Kurzweil will no doubt showcase the new PC1se at NAMM but with their currently limited resources and the restructuring of their business I don't expect much else from them at Winter NAMM in the way of a Workstation.

 

Roland may surprise us. They're doling out peanuts with the likes of the Juno-G, SH-201 - (which is a great little Synth at a great price btw), and the VP-550, so something substantial in the way of high-end may be in the wings and waiting to be revealed. They have released a new high-end Arranger called the E-80 for us Arranger enthusiasts and it will no doubt be showcased at NAMM. But a new Workstation? Maybe, but don't count on it since Roland has not reduced the Fantom X price at all which is usually a telltale sign that something is brewing from a manufacturer when all of a sudden it makes a drastic drop in price on a current line (which in Roland's case it hasn't ;) ).

 

Who else... Alesis? I heard they were going to release a 'version 2' of the Fusion. But recent talk from their staff has me wondering if we'll see anything new from them in the near future in the way of a new Workstation. PS: With all the bugs in the Fusion you would think Alesis would be bending over backwards to expedite a release of a version 2, or whatever, of the Fusion to correct its obvious flaws and regain respect in the publics eye after their dismal first attempt to create a worthy Workstation offering.

 

I have to hand it to them though, in that they were willing to take a bold step and try something new and actually produce their first Workstation keyboard.

 

As the saying goes: "if at first you don't succeed, try try again"... :cool:

Mike
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Originally posted by soundscape:

It's gotta be time for the successor to 'Atmosphere'. They licensed filters from G-Media for Stylus RMX and Glenn Olander works for them (programmer of Crystal)... so who knows what's next?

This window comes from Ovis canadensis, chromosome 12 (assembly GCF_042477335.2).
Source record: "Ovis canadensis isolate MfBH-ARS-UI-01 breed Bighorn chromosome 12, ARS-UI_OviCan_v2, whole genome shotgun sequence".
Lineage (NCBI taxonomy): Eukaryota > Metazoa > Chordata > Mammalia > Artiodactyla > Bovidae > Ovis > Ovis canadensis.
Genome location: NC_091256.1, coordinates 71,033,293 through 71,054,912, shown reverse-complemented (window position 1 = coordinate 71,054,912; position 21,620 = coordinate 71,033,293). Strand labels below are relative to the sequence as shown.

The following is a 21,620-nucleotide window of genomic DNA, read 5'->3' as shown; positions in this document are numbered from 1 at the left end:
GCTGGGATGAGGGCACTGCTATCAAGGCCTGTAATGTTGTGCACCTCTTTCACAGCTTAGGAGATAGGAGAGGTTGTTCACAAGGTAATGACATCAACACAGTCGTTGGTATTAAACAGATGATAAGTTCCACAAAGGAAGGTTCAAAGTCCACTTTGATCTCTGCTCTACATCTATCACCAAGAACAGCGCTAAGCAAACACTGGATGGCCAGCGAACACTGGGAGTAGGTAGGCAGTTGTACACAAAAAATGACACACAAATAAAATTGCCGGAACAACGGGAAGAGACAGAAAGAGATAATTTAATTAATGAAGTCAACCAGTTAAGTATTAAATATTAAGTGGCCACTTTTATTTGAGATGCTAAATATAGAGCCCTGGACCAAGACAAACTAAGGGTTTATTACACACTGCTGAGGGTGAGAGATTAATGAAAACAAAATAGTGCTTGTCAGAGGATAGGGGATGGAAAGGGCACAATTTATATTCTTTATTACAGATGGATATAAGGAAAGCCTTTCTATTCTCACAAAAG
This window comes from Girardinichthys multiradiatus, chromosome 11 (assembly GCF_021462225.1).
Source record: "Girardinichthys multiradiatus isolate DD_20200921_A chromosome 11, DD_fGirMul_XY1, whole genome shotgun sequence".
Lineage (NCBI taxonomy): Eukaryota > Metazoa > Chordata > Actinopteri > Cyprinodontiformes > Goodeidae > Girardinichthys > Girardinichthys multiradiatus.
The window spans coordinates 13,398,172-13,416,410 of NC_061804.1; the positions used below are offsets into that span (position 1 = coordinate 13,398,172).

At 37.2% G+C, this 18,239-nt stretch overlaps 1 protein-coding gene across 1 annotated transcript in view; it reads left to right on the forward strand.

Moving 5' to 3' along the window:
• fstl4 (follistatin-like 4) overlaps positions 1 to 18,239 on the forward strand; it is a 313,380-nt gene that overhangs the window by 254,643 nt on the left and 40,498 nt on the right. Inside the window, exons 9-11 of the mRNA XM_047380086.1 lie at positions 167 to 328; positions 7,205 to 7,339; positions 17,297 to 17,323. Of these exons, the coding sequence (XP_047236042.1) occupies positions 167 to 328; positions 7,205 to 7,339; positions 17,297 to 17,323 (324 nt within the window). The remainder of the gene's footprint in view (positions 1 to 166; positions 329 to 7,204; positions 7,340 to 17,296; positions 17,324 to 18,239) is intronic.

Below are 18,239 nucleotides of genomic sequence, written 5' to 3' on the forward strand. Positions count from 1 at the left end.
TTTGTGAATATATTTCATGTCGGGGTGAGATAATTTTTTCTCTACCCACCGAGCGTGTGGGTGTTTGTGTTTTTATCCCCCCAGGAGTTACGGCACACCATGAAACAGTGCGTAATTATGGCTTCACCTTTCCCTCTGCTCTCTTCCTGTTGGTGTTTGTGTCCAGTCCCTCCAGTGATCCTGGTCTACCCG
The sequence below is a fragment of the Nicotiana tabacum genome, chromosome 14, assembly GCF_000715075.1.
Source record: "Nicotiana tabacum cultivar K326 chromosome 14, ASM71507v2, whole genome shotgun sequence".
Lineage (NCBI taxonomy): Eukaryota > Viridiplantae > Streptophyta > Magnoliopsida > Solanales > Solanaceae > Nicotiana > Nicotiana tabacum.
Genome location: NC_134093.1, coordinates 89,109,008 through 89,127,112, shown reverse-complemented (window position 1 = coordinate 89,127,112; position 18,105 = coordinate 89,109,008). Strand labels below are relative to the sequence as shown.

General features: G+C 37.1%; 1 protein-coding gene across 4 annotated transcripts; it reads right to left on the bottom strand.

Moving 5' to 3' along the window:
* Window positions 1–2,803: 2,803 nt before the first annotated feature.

I would love to see this but I have to admit I am still loving Atmosphere an awful lot!!

Begin the day with a friendly voice A companion, unobtrusive

- Rush

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Originally posted by burningbusch:

 

If the OASYS had been a big sales hit, then undoubtedly Yamaha and Roland would follow along with similar products. As it stands, I think they're probably OK with leaving this turf to Korg.

 

Busch. [/QB]

I think this Namm will tell us alot. If you don't see anything from Yamaha and Roland to counter it, I think you'll be right. I do agree that the Oasys didn't have the market splash Korg had hoped. For the $, I believe alot of people feel its overpriced. That's not to take anything away from the Oasys and Korg for at least having teh Cojones to do this. Personally I would love to have an Oasys but my bank account never seems to have enough money in it ;)

Begin the day with a friendly voice A companion, unobtrusive

- Rush

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Originally posted by Silver Dragon Sound:

I do agree that the Oasys didn't have the market splash Korg had hoped.

I am not sure why you would reach that conclusion.

 

A standard economic "demand curve" would tell you the market for an $8,000 product (number of customers willing to buy) is a lot less than the market for a $3,500 product.